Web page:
The Neanderthal--a comprehensive introduction to the fossil record

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posted on Mar, 3 2013 @ 04:34 PM
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reply to post by HelenConway
 


How can Dinosaurs have been the most successful species?

And what's all of this about destruction? For every bad thing about humans, there is a good things alongside it.

If you hate your species so much, you might as well have been born as a monkey - maybe you'd like being experimented on for the next new drug and having little to no "rights"?




posted on Mar, 3 2013 @ 04:35 PM
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Originally posted by HomoSapiensSapiens
reply to post by HelenConway
 


It does not take one human to build an aeroplane, let alone invent it. Human invention is not only limited to one individual - the great thing about human progress is that it is a result of great collaboration.

And for every bad thing about humans, there is a good thing alongside it.

The fact of the matter is that, many do not realise that they are Homo Sapiens Sapiens and are in fact very intelligent - but lots of factors would encroach upon our higher powers for example, environmental, malnutrition, poor diet, passivity and whatnot. Moreover, the potential of every human is great but things always stifle it.


Oh really well only about 1 % of humanity is reponsible for about 90% of the inventions. That is true.
What have you invented ?



posted on Mar, 3 2013 @ 04:36 PM
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Originally posted by HomoSapiensSapiens
reply to post by HelenConway
 


How can Dinosaurs have been the most successful species?

And what's all of this about destruction? For every bad thing about humans, there is a good things alongside it.

If you hate your species so much, you might as well have been born as a monkey - maybe you'd like being experimented on for the next new drug and having little to no "rights"?


I was born an ape - so were you.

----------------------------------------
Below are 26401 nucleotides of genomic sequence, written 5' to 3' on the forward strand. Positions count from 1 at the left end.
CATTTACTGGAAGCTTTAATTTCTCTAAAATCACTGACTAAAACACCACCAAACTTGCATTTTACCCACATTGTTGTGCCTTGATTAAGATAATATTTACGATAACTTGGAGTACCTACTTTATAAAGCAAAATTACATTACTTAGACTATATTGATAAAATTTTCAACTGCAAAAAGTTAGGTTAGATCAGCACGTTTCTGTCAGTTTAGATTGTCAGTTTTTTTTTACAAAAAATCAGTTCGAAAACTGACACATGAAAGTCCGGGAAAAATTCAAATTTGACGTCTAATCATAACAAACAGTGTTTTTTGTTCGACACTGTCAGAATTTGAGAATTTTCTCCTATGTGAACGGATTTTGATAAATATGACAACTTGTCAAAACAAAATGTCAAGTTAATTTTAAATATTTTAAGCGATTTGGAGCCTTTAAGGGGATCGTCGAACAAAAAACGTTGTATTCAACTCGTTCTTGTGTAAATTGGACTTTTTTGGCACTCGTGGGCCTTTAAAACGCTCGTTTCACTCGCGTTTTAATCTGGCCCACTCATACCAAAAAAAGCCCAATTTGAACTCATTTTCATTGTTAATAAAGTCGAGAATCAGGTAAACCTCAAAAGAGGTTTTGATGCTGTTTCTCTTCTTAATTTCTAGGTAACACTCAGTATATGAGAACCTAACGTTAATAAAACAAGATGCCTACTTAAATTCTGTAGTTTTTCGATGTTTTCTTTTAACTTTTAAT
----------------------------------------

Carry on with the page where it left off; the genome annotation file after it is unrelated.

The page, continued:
posted on Mar, 3 2013 @ 04:38 PM
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reply to post by HelenConway
 


I take pride in my humanity. I take pride that I am Homo Sapiens Sapiens. I take pride in what we have built and feel that we should advance faster and greater. I relish learning about discoveries and history and everything (even about past species of men). But if I were a monkey, could I sit quietly and read Nietzsche and ponder upon his writings? Could I recite Shakespeare and act out his plays? Could sit upon my chair and imagine myself travelling through space and time?

Many humans today cannot take time, or are inhibited, in exploring this great brain of ours. I do not take pride in my parentage - I take pride in my species, regardless of the "evil" that goes on and has gone on and will go on.



posted on Mar, 3 2013 @ 04:42 PM
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reply to post by HelenConway
 


And had the other 90% not existed, do you think a society would exist in order to facilitate the inventions of the 1%? Do you think that societies are built upon just a few people? Do you think the United States was built up by a handful of people? Do you think the British Empire was propped up by a handful of people? Who built the bridges? Constructed the roads? Built the houses? The ships? Who contributed to their building? Assisted inventors? Who got up every morning, went to work and worked hard and maintained the existence of society?



posted on Mar, 3 2013 @ 04:43 PM
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reply to post by HelenConway
 


Certainly a greatly superior ape. Again, I'd ask you to consider what types of things you do as a human and what, for example, a gorilla or a chimp does. Remember, this complex and large frontal lobe is especially what distinguishes us.



posted on Mar, 3 2013 @ 04:46 PM